Yeah…

Actually, this whole death anxiety thing is something of a theme of my soon to be finished work in progress.

But that is not what prompted this entry today.

What prompted it was the PsyPost article New psychology research indicates hatred toward collective entities inspires meaning in life.

Heck of a lede, no? I hardly have to quote from the article because the author seems to have crammed the gist of it into the title.

But reading the article, we find that its title is actually as much a mouthful as is the title of the study upon which the article is based: Hate and meaning in life: How collective, but not personal, hate quells threat and spurs meaning in life.

Now, I haven’t actually read the study – I don’t feel like shelling out the $35.00 it would take to do so.

But I kind of want to because I would like to know if Becker is referenced in the study seeing that he was telling us pretty much the same thing way back in the Swingin’ Seventies.

However, according to Becker, this hate (as manifested by racism, sexism, homophobia… you get the picture) that brings us together in collective and harmonious accord is driven by, you guessed it, our collective fear of death.

It was this theory – that our fear of death feeds our hate – that led a mixed group of researchers and huge Becker disciples to put it to the test/studies to see if it could be proved.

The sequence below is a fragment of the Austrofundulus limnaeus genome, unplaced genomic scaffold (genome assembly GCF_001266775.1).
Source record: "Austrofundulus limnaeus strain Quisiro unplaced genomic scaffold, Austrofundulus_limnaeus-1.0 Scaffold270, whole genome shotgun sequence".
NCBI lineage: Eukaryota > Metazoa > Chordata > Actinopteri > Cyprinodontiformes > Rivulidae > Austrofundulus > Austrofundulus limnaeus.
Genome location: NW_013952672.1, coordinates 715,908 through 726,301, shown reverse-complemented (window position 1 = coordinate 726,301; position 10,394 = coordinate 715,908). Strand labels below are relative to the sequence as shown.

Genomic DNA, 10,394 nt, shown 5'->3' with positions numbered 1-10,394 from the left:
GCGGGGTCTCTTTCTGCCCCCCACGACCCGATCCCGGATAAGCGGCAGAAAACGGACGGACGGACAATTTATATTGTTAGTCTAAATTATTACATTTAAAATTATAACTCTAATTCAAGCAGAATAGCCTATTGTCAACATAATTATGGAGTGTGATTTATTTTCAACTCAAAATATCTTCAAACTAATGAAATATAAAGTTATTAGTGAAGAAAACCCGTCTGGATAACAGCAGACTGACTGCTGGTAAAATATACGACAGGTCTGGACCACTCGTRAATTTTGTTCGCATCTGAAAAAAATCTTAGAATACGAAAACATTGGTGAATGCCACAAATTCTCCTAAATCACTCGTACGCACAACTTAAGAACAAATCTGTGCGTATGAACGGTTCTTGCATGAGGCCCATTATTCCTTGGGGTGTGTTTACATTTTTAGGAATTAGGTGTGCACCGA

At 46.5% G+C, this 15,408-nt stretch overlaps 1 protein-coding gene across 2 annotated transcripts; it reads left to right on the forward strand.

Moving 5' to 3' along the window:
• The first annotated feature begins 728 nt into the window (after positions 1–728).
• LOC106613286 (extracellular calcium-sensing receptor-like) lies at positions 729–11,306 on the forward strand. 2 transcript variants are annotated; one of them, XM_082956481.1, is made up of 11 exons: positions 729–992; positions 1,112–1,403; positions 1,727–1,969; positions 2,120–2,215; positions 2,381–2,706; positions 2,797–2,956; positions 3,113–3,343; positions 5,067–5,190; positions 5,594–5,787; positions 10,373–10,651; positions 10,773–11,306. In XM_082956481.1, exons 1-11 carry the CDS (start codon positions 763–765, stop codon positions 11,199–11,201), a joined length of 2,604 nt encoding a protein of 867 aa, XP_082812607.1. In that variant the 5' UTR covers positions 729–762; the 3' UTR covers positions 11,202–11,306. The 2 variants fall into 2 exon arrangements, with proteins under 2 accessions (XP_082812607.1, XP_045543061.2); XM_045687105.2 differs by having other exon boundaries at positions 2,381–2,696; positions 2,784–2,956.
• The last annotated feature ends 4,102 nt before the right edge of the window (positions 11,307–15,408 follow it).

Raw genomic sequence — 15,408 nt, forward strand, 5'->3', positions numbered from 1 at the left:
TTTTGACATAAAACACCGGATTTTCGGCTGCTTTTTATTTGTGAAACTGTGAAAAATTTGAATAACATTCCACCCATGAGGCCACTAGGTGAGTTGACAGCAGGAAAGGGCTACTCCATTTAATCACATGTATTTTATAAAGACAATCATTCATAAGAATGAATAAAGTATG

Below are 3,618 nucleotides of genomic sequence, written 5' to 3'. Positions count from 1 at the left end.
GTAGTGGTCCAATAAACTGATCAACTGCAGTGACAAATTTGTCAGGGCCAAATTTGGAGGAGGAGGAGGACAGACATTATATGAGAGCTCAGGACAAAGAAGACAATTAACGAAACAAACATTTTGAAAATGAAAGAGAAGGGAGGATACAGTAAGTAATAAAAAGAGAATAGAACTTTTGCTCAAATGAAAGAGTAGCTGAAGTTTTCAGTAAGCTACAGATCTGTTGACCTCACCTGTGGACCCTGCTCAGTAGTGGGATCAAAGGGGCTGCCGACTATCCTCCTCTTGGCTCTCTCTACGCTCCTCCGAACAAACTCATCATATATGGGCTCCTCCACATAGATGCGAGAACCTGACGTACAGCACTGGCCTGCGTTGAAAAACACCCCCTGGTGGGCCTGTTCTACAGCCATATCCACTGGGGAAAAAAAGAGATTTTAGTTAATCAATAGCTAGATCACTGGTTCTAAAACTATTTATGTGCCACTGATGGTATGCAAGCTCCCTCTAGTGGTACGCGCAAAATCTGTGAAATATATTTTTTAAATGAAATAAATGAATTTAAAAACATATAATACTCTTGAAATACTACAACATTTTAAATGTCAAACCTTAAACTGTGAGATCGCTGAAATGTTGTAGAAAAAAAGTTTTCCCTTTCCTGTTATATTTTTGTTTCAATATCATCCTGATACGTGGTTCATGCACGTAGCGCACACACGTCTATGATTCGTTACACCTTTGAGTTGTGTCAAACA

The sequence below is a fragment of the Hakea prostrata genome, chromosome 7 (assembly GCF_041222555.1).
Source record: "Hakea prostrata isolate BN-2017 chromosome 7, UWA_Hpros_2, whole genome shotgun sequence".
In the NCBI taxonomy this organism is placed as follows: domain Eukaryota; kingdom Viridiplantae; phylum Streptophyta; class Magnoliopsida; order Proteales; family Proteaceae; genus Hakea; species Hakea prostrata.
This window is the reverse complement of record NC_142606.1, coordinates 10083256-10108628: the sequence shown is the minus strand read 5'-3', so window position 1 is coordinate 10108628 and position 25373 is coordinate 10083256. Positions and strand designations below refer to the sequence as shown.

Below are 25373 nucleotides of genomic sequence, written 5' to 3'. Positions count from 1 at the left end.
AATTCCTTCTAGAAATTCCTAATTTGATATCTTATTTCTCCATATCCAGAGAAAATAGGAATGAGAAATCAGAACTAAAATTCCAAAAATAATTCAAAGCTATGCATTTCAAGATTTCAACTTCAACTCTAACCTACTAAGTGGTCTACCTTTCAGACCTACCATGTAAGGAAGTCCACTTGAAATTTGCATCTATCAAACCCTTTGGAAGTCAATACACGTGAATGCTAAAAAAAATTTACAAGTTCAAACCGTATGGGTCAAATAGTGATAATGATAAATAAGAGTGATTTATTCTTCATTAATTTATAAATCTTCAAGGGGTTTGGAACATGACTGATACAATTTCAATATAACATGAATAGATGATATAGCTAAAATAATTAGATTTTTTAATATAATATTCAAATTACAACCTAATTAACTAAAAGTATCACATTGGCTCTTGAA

Which it could, at least according to them, and which led them to develop the Terror Management Theory (I wish I could come up with such a cool-sounding theory) and which they discuss in detail in their fantastic book The Worm at the Core: On the Role of Death in Life.

In one early [Terror Management Theory] study assessing the [Mortality Salience] hypothesis, Greenberg et al. (1990)[4] had Christian participants evaluate other Christian and Jewish students that were similar demographically, but differed in their religious affiliation. After being reminded of their death (experimental MS induction), Christian participants evaluated fellow Christians more positively, and Jewish participants more negatively, relative to the control condition.[26] Conversely, bolstering self-esteem in these scenarios leads to less worldview defense and derogation of dissimilar others.

Wikipedia